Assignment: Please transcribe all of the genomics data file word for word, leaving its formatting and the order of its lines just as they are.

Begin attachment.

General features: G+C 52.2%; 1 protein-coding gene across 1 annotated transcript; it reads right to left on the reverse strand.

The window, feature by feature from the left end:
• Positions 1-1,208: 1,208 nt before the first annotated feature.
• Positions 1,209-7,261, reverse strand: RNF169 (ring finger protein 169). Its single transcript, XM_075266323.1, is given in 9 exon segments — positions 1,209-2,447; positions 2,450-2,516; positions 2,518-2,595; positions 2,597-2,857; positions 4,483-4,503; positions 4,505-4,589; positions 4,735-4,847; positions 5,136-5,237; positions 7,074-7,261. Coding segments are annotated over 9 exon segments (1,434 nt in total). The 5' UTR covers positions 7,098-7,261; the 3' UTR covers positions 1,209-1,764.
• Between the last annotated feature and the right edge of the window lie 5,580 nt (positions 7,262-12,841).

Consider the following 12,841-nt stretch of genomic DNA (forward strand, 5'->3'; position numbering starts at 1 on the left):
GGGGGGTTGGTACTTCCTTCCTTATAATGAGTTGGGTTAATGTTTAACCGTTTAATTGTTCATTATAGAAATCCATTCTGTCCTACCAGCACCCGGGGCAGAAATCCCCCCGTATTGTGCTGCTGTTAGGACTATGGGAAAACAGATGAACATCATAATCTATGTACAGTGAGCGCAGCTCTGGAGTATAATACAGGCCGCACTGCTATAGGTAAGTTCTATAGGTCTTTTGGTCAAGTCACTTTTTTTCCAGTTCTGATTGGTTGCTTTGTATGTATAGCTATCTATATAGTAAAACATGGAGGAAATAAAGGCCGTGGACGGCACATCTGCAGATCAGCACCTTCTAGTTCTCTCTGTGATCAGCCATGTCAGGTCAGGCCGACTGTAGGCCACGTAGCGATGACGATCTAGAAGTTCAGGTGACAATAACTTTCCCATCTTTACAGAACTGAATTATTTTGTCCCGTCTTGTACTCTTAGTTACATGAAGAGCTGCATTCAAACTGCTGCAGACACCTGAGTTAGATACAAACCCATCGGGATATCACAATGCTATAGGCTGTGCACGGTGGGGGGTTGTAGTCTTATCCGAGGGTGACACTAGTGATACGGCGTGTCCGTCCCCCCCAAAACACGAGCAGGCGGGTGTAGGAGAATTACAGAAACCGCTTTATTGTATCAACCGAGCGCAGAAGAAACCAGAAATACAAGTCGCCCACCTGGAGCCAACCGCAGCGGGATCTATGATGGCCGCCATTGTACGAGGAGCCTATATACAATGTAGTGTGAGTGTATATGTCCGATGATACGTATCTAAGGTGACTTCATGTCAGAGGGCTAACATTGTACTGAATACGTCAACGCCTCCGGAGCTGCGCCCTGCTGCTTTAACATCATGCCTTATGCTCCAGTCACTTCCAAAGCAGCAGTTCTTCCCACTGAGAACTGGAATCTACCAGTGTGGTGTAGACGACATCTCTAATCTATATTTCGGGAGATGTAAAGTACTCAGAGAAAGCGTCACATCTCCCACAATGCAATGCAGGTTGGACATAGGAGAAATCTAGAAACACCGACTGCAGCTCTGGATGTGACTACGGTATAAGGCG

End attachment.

General features: G+C 52.2%; 1 protein-coding gene across 1 annotated transcript; it reads right to left on the reverse strand.

The window, feature by feature from the left end:
• Positions 1-1,208: 1,208 nt before the first annotated feature.
• Positions 1,209-7,261, reverse strand: RNF169 (ring finger protein 169). Its single transcript, XM_075266323.1, is given in 9 exon segments — positions 1,209-2,447; positions 2,450-2,516; positions 2,518-2,595; positions 2,597-2,857; positions 4,483-4,503; positions 4,505-4,589; positions 4,735-4,847; positions 5,136-5,237; positions 7,074-7,261. Coding segments are annotated over 9 exon segments (1,434 nt in total). The 5' UTR covers positions 7,098-7,261; the 3' UTR covers positions 1,209-1,764.
• Between the last annotated feature and the right edge of the window lie 5,580 nt (positions 7,262-12,841).

Consider the following 12,841-nt stretch of genomic DNA (forward strand, 5'->3'; position numbering starts at 1 on the left):
GGGGGGTTGGTACTTCCTTCCTTATAATGAGTTGGGTTAATGTTTAACCGTTTAATTGTTCATTATAGAAATCCATTCTGTCCTACCAGCACCCGGGGCAGAAATCCCCCCGTATTGTGCTGCTGTTAGGACTATGGGAAAACAGATGAACATCATAATCTATGTACAGTGAGCGCAGCTCTGGAGTATAATACAGGCCGCACTGCTATAGGTAAGTTCTATAGGTCTTTTGGTCAAGTCACTTTTTTTCCAGTTCTGATTGGTTGCTTTGTATGTATAGCTATCTATATAGTAAAACATGGAGGAAATAAAGGCCGTGGACGGCACATCTGCAGATCAGCACCTTCTAGTTCTCTCTGTGATCAGCCATGTCAGGTCAGGCCGACTGTAGGCCACGTAGCGATGACGATCTAGAAGTTCAGGTGACAATAACTTTCCCATCTTTACAGAACTGAATTATTTTGTCCCGTCTTGTACTCTTAGTTACATGAAGAGCTGCATTCAAACTGCTGCAGACACCTGAGTTAGATACAAACCCATCGGGATATCACAATGCTATAGGCTGTGCACGGTGGGGGGTTGTAGTCTTATCCGAGGGTGACACTAGTGATACGGCGTGTCCGTCCCCCCCAAAACACGAGCAGGCGGGTGTAGGAGAATTACAGAAACCGCTTTATTGTATCAACCGAGCGCAGAAGAAACCAGAAATACAAGTCGCCCACCTGGAGCCAACCGCAGCGGGATCTATGATGGCCGCCATTGTACGAGGAGCCTATATACAATGTAGTGTGAGTGTATATGTCCGATGATACGTATCTAAGGTGACTTCATGTCAGAGGGCTAACATTGTACTGAATACGTCAACGCCTCCGGAGCTGCGCCCTGCTGCTTTAACATCATGCCTTATGCTCCAGTCACTTCCAAAGCAGCAGTTCTTCCCACTGAGAACTGGAATCTACCAGTGTGGTGTAGACGACATCTCTAATCTATATTTCGGGAGATGTAAAGTACTCAGAGAAAGCGTCACATCTCCCACAATGCAATGCAGGTTGGACATAGGAGAAATCTAGAAACACCGACTGCAGCTCTGGATGTGACTACGGTATAAGGCG